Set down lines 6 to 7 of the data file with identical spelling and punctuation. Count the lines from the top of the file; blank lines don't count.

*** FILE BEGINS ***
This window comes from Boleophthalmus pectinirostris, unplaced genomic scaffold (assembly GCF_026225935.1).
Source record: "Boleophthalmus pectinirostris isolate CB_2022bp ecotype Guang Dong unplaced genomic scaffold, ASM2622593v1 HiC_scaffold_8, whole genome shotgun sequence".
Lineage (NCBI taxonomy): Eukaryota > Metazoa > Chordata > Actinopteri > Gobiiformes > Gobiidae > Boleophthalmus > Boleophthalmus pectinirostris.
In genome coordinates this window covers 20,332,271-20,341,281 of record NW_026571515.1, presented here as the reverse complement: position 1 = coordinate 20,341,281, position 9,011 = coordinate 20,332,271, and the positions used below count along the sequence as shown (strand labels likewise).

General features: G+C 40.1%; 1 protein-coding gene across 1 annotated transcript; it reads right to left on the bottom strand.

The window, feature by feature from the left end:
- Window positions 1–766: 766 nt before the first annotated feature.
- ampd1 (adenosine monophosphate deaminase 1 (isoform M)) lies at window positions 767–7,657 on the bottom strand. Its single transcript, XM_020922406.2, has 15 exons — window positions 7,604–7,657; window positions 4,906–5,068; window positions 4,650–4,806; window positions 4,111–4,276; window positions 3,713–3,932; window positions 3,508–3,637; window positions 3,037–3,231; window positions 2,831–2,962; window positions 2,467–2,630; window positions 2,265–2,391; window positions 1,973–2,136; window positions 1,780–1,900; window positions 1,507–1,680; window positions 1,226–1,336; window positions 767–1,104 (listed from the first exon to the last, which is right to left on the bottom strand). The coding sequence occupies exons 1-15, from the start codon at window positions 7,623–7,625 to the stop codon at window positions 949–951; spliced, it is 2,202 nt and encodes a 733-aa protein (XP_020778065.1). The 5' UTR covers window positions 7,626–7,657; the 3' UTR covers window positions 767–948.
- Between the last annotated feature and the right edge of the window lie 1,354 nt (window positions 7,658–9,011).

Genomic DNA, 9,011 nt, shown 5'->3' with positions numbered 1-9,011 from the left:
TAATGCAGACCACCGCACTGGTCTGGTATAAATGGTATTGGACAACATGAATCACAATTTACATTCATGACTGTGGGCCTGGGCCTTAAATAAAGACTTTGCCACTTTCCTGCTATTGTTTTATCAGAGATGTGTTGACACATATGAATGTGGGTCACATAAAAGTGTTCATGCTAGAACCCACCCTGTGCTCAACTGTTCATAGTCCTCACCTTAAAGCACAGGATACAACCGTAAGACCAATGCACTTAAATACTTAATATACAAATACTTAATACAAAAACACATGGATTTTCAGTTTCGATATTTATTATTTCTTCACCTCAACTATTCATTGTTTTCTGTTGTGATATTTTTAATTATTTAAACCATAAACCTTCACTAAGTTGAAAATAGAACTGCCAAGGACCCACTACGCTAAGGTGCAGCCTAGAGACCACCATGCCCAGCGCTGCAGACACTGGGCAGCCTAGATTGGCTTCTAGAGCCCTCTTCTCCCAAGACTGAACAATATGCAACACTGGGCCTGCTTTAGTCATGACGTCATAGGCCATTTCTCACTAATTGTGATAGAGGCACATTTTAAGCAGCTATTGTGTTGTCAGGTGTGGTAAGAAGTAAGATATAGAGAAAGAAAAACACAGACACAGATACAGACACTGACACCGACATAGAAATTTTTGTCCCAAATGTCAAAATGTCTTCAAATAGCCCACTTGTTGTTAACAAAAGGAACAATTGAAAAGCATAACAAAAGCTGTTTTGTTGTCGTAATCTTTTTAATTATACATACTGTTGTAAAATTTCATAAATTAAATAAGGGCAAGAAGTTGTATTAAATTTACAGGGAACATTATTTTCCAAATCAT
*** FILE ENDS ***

The window, feature by feature from the left end:
- Window positions 1–766: 766 nt before the first annotated feature.